Oddly it is political comment that often causes me to reach for the dictionary rather more than English literature. I remember it was under John Major’s conservative government years ago that the word reciprocity first surfaced to baffle me. After a glass or so it was as difficult to pronounce as it was to spell, but the shorter Oxford came to John’s rescue during his negotiations with the European Community and defined the word as a state of mutual action – the epitome of the then E.C. furore.

More recently I have taken to research the many aspects of introduced poisonous substances in order to get the hang of ‘toxic’ loans. But the recent phrase on many lips has become ‘quantitive easing’.

Not as my jocular chum in the pub thought, that it was an ointment from Ann Summers sex shop, or as some wit in the wine press felt could well apply to the release of a Champagne cork, but the state we shall all benefit from when the Royal Mint simply prints more £5 notes for us to spend. So as the future economy appears to be off to hell in a hand cart, a trickle of worried parents have visited our cellars in order to provide liquid refreshment for their offspring’s forthcoming Easter and Summer weddings. How could I as a wine merchant quantitively ease their financial burden when it came to toast the bride and groom?

It is clear that in these uncertain and less than celebratory times Champagne, with its recent price hikes, is looking a bit on the costly side solely in order to impress the several hundred assembled guests prior to the nuptual canapés and the late night disco in the marquee. Over the years when cost is paramount I have suggested some French or Australian fizz made by the Méthode Traditionelle or even a Cava from North East Spain. All of them being sound wines and at least half the price of even the cheapest Champagnes. But the real point about wines such as Cava is that they have tried over the years to impersonate Champagne. If one was to abandon such comparisons and looked for an alternative then Prosecco is clearly poised to fit the bill.

From the Veneto region in North East Italy comes the late ripening white grape variety we know as Prosecco di Conegliano Valdobbiadene. Made in two principal styles. Frizzante, being slightly fizzy and often with a cork held merely by a knot of string, and Spumante with a heavier bottle and a Champagne cork to withhold a more pressurised wine. Styles vary from dryish to semi sweet. However, the best of them would comprehensively outpace the lakes of Asti we were fed in the 70’s and 80’s. The wine’s popularity is already noticeable and our sales have increased steadily over the last 2/3 years. Prosecco is now beginning to cloak itself in very stylish personae indeed. We long ago succumbed to Italy’s style, whether it was trips to Tuscany to visit Tony or Germaine, our acceptance, lock, stock and barrel of that tri-umverate of Italian cuisine, Pasts, Olive Oil and Basil or more recently as a dramatic reaction to injudicious oak ageing of Chardonnay, resulting in the wholesale acceptance of Pinot Grigio.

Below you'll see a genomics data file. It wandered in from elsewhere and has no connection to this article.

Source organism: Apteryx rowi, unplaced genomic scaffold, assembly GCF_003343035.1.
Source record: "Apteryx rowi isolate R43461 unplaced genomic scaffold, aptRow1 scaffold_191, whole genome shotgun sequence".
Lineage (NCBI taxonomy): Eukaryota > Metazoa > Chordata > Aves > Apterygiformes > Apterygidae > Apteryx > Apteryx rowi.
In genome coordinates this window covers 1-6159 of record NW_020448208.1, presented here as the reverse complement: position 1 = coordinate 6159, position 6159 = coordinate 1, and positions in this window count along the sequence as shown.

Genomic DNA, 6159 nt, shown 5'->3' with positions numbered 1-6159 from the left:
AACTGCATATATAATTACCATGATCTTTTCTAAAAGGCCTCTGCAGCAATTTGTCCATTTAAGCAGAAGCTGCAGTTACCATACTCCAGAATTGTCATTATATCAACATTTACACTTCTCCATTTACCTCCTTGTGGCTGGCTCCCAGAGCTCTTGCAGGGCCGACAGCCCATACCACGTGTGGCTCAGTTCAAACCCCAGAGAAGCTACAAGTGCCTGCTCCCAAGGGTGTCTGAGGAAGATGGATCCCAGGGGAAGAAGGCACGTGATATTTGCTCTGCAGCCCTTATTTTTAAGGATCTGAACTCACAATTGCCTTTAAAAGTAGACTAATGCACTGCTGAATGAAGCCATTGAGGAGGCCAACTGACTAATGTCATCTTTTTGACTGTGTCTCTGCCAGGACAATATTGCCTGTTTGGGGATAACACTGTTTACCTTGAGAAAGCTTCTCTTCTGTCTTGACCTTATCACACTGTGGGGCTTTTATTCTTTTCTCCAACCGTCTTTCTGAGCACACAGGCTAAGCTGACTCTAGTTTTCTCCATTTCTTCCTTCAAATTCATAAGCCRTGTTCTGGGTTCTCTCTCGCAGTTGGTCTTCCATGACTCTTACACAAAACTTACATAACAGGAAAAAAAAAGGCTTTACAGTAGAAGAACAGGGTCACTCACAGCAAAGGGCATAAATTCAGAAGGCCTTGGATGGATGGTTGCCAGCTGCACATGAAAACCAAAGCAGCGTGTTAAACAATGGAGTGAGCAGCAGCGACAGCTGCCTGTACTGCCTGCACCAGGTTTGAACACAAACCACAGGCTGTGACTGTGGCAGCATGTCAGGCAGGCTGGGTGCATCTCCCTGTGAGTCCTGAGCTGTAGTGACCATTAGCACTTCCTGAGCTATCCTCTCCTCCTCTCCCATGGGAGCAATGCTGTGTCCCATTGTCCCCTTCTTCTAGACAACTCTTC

As with Pinot Grigio, Prosecco arrived on our shores with little fuss, little comprehension but most importantly little or no brand advertising.

As you are all aware, many wines destined to become perennial products on supermarket shelves, are the result of multi million pound campaigns initiated before the bottles have even arrived and followed on by even greater budgets to keep them in the forefront of consumer choice.

Pinot Grigio slipped in almost unnoticed and I feel the same unconscious stealth has occurred with Prosecco. It is a wine that has a number of attributes playing in its favour. The region from whence it comes tends to be peppered by small producers so the might of the supermarkets’ insatiable demand for bankrupting price-points is naturally defrayed as few producers have anywhere near the capacity to meet volumes required for such wholesale demand.

Variety also plays a part with a vast choice of domestic styles on offer to the eagle-eyed wine-drinker. It is also very easy to like with its sweet apple-fruited flavours and simple refreshing acidity, it can be drunk on its own, with pastries, dessert, pâté or salads, its versatility becomes its strength for a change. Not least of all is that you get good value for your money with choices ranging from £6.00 to £16.00 per bottle being commonplace.

It appears to me that the consumer, for once, has made the choice for the nation not the importers or the retailers, by using the oldest commercial trick in the book and providing customers with an attractive wine at an attractive price at a financially unattractive time.

So this Spring I expect to hear a cacophony of Prosecco corks gently-eased – now for that I don’t need the dictionary.